Ameliorating effects of carnitine and its precursors on alcohol-induced fatty liver.


Sachan DS, Rhew TH, Ruark RA




Am J Clin Nutr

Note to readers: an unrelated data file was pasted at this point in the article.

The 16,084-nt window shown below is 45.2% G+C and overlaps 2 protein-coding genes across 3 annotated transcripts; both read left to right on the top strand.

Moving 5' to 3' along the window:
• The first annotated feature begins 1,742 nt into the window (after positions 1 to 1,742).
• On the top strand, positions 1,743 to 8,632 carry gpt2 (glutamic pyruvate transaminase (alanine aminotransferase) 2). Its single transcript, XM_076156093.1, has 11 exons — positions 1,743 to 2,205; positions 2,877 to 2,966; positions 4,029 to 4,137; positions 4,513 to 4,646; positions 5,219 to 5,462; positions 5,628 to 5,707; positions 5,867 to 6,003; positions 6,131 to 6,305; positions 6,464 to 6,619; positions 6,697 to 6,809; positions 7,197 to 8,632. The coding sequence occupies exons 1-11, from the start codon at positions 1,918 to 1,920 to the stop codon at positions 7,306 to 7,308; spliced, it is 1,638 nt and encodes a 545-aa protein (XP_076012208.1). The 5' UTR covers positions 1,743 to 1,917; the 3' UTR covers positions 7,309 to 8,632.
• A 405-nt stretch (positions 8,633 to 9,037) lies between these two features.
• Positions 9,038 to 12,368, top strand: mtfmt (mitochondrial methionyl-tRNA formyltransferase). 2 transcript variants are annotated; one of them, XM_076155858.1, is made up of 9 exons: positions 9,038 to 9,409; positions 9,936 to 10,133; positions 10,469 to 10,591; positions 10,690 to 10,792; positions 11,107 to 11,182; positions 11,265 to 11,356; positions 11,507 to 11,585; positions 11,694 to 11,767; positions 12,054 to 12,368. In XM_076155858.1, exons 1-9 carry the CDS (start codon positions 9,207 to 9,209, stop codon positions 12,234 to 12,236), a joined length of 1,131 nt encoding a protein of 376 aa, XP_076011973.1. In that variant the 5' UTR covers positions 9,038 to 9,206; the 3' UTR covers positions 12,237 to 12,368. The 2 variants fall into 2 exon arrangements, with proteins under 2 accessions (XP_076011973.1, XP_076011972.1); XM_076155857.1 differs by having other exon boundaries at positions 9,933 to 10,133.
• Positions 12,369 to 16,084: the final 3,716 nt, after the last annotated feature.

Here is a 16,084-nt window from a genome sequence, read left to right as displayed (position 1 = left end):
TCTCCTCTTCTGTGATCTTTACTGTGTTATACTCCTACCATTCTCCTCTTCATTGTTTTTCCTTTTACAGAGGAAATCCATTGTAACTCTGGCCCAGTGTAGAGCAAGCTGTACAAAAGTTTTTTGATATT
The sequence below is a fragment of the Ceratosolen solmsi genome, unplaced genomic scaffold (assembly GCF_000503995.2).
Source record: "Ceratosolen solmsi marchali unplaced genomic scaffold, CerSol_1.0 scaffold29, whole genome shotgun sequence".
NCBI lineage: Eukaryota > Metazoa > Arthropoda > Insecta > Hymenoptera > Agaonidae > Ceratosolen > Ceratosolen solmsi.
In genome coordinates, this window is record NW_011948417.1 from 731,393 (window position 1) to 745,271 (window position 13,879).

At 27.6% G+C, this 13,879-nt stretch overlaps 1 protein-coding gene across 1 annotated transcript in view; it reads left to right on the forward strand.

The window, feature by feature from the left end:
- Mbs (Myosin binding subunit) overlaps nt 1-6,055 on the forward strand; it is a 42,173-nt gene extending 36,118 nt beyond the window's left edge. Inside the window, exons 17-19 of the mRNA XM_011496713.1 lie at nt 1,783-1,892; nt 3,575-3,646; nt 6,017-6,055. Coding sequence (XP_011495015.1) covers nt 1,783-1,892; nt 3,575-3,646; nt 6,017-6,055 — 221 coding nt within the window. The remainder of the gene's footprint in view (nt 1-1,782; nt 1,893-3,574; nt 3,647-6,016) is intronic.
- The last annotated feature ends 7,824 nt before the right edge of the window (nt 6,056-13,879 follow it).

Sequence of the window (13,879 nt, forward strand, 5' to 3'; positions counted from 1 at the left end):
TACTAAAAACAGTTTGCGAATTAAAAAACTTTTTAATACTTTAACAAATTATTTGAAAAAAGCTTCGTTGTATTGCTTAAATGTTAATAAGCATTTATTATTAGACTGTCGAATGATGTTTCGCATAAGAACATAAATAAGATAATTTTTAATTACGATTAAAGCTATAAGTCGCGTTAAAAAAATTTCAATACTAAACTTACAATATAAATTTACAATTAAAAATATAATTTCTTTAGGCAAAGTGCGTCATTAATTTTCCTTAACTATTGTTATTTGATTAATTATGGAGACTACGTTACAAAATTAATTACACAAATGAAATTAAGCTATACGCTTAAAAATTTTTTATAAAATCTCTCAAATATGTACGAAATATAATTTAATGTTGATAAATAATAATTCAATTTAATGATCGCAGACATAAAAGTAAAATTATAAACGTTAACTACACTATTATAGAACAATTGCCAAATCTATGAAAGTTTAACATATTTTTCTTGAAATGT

The lipid-lowering effect of carnitine and its precursors, namely lysine plus methionine, was examined in male Sprague-Dawley rats fed ethanol as 36% of the total calories. Ethanol caused typical hepatic steatosis characterized by significant accumulation of total lipids, triglycerides, cholesterols, phospholipids, and free fatty acids. Supplementation of the ethanol diet with 1% DL-carnitine, 0.5% L- lysine, and 0.2% L-methionine significantly lowered ethanol-induced increases of various lipid fractions, with the exception of free fatty acids. The lipid-lowering effect of carnitine was superior to that of its precursors and their effect together was no greater than that of carnitine alone. The triglyceride contents of liver and plasma were related inversely to the levels of carnitine and acyl carnitines. It is concluded that dietary carnitine more effectively than its precursors prevented alcohol-induced hyperlipemia and accumulation of fat in livers. Thus, a deficiency of functional carnitine may indeed exist in chronic alcoholic cases.